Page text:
I visited a few times at the hospital, practically cleaned her house before Passover and observed how angry she could get at other people over what she considered "bad" behavior. I was expecting my turn. She began to become very demanding, on the grounds that she was all alone and after an operation, etc. At some point, I could not take it; I was no longer helping from a place of kindness, but out of a sense of responsibility and guilt.

She was calling me 15 times a day, always playing the victim's card. I then ran into some problems myself and told her I was not going to be able to be there for her 24/7, but she insisted, still crying about the fact she is alone and I needed to be patient. In the end, I had to tell her that if she wanted to have more people around her, she had to do something about her anger, either therapy or medication. She's a lovely woman, but when she gets a short fuse, she goes out of control; it's very unpleasant and even scary to witness those fits.

She became very angry at me for saying this and sent me a totally incoherent message, telling me she regretted having given me trust and that I am an unkind individual and I dropped her when she was the most vulnerable. Now she wants to become friends again and she tries to entice me with gifts. But I am afraid of getting sucked in and I don't want to accept her gifts. Is there any way I could convey to her that a friend can lend a helping hand without taking total responsibility and carrying somebody else's issues 24/7 or should I simply stay a sane distance from her, as it seems she is unable to realize how destructive her attitude is to her health?

Unappreciated Friend

Dear Unappreciated,

From your description, the problem is much greater than lack of appreciation. Your friend needs some serious therapy. Her emotional/psychological problems are much greater than you could solve, and even if you were able to be there for her 24/7 (her unrealistic expectation of this is a sign of her disorder), it wouldn’t make a difference. Nothing will satisfy her - she needs professional help.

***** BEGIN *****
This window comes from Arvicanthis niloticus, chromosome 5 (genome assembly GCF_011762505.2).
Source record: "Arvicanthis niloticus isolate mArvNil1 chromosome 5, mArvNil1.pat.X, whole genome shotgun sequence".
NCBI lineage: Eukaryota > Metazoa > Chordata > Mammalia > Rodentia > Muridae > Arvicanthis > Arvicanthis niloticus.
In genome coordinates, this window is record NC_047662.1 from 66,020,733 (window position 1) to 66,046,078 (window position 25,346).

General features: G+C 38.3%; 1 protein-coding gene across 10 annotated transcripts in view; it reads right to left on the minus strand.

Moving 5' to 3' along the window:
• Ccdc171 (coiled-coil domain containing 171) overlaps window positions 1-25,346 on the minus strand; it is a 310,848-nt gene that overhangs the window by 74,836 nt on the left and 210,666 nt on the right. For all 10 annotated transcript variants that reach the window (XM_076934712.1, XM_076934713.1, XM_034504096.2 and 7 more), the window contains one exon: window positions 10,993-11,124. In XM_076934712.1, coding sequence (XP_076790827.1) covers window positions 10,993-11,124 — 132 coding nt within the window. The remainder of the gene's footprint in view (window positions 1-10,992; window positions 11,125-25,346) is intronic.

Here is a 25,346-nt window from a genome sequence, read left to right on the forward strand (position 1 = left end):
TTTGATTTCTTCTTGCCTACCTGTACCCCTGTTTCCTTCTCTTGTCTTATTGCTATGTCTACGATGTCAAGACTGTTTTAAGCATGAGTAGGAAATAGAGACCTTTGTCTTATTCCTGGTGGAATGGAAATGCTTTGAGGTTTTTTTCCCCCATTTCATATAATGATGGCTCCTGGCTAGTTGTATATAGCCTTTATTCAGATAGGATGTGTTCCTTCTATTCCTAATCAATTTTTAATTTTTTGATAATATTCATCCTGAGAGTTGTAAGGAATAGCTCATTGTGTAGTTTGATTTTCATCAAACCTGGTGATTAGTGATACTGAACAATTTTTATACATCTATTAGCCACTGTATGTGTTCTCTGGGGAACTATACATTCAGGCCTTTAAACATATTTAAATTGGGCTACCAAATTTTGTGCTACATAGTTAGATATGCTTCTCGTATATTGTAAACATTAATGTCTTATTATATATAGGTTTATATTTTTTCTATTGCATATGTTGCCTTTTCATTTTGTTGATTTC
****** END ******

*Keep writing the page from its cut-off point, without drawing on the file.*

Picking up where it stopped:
Your desire to give is commendable and there is nothing wrong with helping out of a sense of responsibility. Frequently this is better than not helping at all. Except when it starts to destroy you. While we all recognize that we don’t give in order to get, most rational people understand that you don’t “bite the hand that feeds you.” Not only does she lack appreciation but it’s all about her. When you were in trouble, she didn’t try to help you but was resentful that you couldn’t help her more. This is yet another sign of her lack of emotional health and narcissism. This is too big a problem for you to tackle and you need to stay that sane distance (I think probably very far) away from her.

There is another important lesson to be gleaned here. As you mentioned, when you saw how she behaved towards other people, you were “expecting my turn.” How people behave to others is definitely a sign about how they will eventually treat us. Sometimes we fool ourselves and think that we’re different but it’s usually an illusion and we should therefore be on our guard. If someone speaks a lot of lashon hara (negative gossip), to us about our other friends, you can bet she’s doing the same about us to them. And if someone is cruel or demanding or angry or unreasonable with others, we will eventually be the victims ourselves. Watching them with others should be a cautionary tale that should govern our behavior with them.

I commend you for wanting to be kind but I think you have recognized that it is a bottomless pit, that your kindness is not making a real difference and that your first obligation is to yourself and your family.